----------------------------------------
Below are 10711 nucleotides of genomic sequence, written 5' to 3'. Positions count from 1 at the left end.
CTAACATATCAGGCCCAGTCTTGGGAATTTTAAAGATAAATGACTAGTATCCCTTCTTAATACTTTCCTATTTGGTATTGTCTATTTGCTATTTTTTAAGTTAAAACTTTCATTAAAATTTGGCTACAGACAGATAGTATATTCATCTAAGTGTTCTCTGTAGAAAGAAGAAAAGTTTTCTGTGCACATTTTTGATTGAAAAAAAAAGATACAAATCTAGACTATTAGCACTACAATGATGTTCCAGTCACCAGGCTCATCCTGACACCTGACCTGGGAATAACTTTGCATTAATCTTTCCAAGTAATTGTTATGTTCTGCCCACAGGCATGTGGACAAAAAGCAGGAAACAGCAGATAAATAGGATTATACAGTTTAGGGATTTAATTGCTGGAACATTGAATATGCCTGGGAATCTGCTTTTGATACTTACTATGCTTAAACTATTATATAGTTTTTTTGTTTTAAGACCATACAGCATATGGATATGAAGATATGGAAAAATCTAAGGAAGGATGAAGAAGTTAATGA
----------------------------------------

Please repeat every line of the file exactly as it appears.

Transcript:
Below are 10711 nucleotides of genomic sequence, written 5' to 3'. Positions count from 1 at the left end.
CTAACATATCAGGCCCAGTCTTGGGAATTTTAAAGATAAATGACTAGTATCCCTTCTTAATACTTTCCTATTTGGTATTGTCTATTTGCTATTTTTTAAGTTAAAACTTTCATTAAAATTTGGCTACAGACAGATAGTATATTCATCTAAGTGTTCTCTGTAGAAAGAAGAAAAGTTTTCTGTGCACATTTTTGATTGAAAAAAAAAGATACAAATCTAGACTATTAGCACTACAATGATGTTCCAGTCACCAGGCTCATCCTGACACCTGACCTGGGAATAACTTTGCATTAATCTTTCCAAGTAATTGTTATGTTCTGCCCACAGGCATGTGGACAAAAAGCAGGAAACAGCAGATAAATAGGATTATACAGTTTAGGGATTTAATTGCTGGAACATTGAATATGCCTGGGAATCTGCTTTTGATACTTACTATGCTTAAACTATTATATAGTTTTTTTGTTTTAAGACCATACAGCATATGGATATGAAGATATGGAAAAATCTAAGGAAGGATGAAGAAGTTAATGA